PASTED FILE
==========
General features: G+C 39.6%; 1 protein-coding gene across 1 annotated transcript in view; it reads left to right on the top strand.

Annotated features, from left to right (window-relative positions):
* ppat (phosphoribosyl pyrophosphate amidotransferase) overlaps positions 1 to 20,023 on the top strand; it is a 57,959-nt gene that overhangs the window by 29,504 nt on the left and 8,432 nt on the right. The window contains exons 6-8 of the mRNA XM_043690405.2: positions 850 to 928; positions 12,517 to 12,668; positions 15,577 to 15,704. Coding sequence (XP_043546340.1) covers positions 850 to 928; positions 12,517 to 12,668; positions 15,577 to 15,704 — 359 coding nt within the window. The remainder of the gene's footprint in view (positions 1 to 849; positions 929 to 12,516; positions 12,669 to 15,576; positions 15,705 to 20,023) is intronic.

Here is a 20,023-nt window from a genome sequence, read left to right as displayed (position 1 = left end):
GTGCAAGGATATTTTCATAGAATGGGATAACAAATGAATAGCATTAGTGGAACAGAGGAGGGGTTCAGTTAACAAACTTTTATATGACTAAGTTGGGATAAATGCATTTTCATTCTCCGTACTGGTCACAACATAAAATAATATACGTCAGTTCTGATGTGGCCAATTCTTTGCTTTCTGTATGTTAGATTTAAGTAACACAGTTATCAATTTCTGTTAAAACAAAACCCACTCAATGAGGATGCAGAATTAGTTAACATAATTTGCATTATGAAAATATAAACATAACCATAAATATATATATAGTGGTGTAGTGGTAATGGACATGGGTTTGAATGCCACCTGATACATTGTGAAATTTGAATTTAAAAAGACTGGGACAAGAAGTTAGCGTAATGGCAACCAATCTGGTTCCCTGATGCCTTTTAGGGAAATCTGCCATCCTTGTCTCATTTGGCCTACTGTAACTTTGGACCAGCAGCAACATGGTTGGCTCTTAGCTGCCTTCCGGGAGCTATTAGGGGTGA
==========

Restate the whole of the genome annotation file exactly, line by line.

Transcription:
General features: G+C 39.6%; 1 protein-coding gene across 1 annotated transcript in view; it reads left to right on the top strand.

Annotated features, from left to right (window-relative positions):
* ppat (phosphoribosyl pyrophosphate amidotransferase) overlaps positions 1 to 20,023 on the top strand; it is a 57,959-nt gene that overhangs the window by 29,504 nt on the left and 8,432 nt on the right. The window contains exons 6-8 of the mRNA XM_043690405.2: positions 850 to 928; positions 12,517 to 12,668; positions 15,577 to 15,704. Coding sequence (XP_043546340.1) covers positions 850 to 928; positions 12,517 to 12,668; positions 15,577 to 15,704 — 359 coding nt within the window. The remainder of the gene's footprint in view (positions 1 to 849; positions 929 to 12,516; positions 12,669 to 15,576; positions 15,705 to 20,023) is intronic.

Here is a 20,023-nt window from a genome sequence, read left to right as displayed (position 1 = left end):
GTGCAAGGATATTTTCATAGAATGGGATAACAAATGAATAGCATTAGTGGAACAGAGGAGGGGTTCAGTTAACAAACTTTTATATGACTAAGTTGGGATAAATGCATTTTCATTCTCCGTACTGGTCACAACATAAAATAATATACGTCAGTTCTGATGTGGCCAATTCTTTGCTTTCTGTATGTTAGATTTAAGTAACACAGTTATCAATTTCTGTTAAAACAAAACCCACTCAATGAGGATGCAGAATTAGTTAACATAATTTGCATTATGAAAATATAAACATAACCATAAATATATATATAGTGGTGTAGTGGTAATGGACATGGGTTTGAATGCCACCTGATACATTGTGAAATTTGAATTTAAAAAGACTGGGACAAGAAGTTAGCGTAATGGCAACCAATCTGGTTCCCTGATGCCTTTTAGGGAAATCTGCCATCCTTGTCTCATTTGGCCTACTGTAACTTTGGACCAGCAGCAACATGGTTGGCTCTTAGCTGCCTTCCGGGAGCTATTAGGGGTGA